Confused by SEO concepts? Wondering how to sift through all the jargon to find some simple answers? We understand your frustration. For many business owners and marketers, it is hard enough trying to keep your website ahead of your online competitors without getting side-tracked by confusing search engine optimization terms.
To help you get a better idea of some of the most commonly confused SEO concepts, we have put together a mini-glossary of the widely used jargon. Keep reading to find out more about ranking, algorithms, SERPs and other concepts.
Confused by SEO Concepts? Here’s How to Sift Through the Jargon.
In no particular order, some of the most commonly confused SEO concepts include the following:
- SERPs. SERPs is short for Search Engine Results Pages. This means where you are placed on search engines such as Google. Page one would be the first page of the search results (which is where you want to be), while page two and three mean that web users need to click to view your ranking. The harder it is to be seen on the first page, the less likely your website will be found. It’s worth noting that there are always exceptions to this rule. If you are not on the first page yet, don’t worry… this comes with time, solid SEO practices and a great deal of work.
- Ranking. A ranking is essentially how well your website does online. A good ranking means that your site is found on the first page of the SERPs. Although many businesses think that they need to be right at the top, you are still doing well even if you are a few places down. Although not too far down! According to Advanced Web Ranking, the click-through rate for position 5 on Page 1 of the Google search results is only 3%, and it decreases for every position after that. So high up on Page 1 is where all the action is. A number of factors determine your ranking, including on and off-site SEO, content, industry and even the keywords you are using.
- Algorithms. Algorithms are how your website gets to that all important first page. Every so often, Google updates their algorithms to ensure a better quality experience for consumers. Google is always trying to return the most relevant search result for a user’s search, based on their language, location and search history. Factors that are typically considered include quality of content, the relevance of the content, and others.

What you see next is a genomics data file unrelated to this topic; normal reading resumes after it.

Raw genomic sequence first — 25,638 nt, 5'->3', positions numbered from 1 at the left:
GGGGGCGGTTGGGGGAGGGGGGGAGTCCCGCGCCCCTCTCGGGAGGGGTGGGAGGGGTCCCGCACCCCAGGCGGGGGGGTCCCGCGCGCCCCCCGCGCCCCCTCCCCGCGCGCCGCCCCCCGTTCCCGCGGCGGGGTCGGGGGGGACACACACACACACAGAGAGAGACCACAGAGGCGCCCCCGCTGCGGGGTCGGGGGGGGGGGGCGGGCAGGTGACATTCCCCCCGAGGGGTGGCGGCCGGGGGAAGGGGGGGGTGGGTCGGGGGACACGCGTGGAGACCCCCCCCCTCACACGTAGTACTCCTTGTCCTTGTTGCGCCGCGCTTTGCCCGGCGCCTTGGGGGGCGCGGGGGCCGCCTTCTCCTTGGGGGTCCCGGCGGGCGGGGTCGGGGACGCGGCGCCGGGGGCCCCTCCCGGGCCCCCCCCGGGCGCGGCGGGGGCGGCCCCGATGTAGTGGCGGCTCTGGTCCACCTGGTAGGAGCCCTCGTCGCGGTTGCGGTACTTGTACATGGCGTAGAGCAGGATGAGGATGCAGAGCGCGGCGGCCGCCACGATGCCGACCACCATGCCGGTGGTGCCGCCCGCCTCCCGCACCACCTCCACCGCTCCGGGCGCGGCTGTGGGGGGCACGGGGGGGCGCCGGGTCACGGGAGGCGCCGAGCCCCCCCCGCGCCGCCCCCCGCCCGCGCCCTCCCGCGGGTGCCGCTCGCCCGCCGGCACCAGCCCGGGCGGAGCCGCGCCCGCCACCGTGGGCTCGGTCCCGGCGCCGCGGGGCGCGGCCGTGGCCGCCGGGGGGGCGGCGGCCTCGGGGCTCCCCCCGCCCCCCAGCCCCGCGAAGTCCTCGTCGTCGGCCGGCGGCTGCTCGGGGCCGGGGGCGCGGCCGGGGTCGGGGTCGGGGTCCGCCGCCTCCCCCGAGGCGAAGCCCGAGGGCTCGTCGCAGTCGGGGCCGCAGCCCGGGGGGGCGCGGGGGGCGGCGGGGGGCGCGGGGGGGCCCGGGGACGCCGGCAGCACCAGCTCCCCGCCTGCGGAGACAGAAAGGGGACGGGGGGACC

- Penalties. If you have been trying to take shortcuts by buying dodgy links, or your website is loaded with poor quality content, and other elements that Google thinks have a negative impact on the user experience, you may face penalties. Generally speaking, penalties take the form of lost rankings. A website that may have been at the top of the SERPs may suddenly find themselves on page three if they have been penalized by Google.
- Keywords. A more accurate term would be “search term”. Many people assume that keywords consist of a single word. In reality, search terms need to be as specific as possible or “long tail”. An example of a bad keyword would be something like ‘shop’. Because this term appears in many contexts, it would not help anyone find your specialty kids clothing shop online if they searched for this term. A better term would be ‘Durban shop’, but there are still countless shops in Durban, so this would not help much either. A term such as ‘kids clothing shop in Durban’ meanwhile would make it far easier for your shop to be found.
- Keyword Density: This refers to how many times your keyword appears in your content. This is tricky because you want your keyword to have a good density on the page (around 3%) but you don’t want the content to sound overly repetitive for the user. It takes good copywriting skills to write content that is both keyword-dense & reads well. You can check your keyword density using this nifty free density checking tool.
- Search volume. This refers to the number of searches done for a keyword over the course of a month. Although a higher volume can be a good way to find phrases that are frequently searched for, lower numbers for specific searches will generally have a better conversion rate since your site is more relevant to the searcher’s query.
- Click Through Rate (CTR): This is how many times your website is clicked when it does show up for searches. Let’s say you show up on the first page for a search 100 times, and out of those 100 impressions, your site is clicked on 10 times. This means your CTR is 10%. Google wants your site to be relevant, so good CTRs mean your site is relevant to searches and will do better in the organic rankings.
- Competition. This refers to how many other websites are using the same term and actively optimizing for it. Be wary of high competition phrases. Even if these have a high volume of searches, you will likely not be able to rank if many others are using the term as well. A low and medium competition will be easier for your content to be found. Just imagine, if there are 2 million pages returned for a specific search result, to get to the first page of the search results, Google has to decide that you are more relevant than 2 999 990 other web pages!
- Backlinks: Google has confirmed that 30% of your ranking score comes from your backlink profile. This means the links that come into your website from other websites. Think directories, social media, and business listings.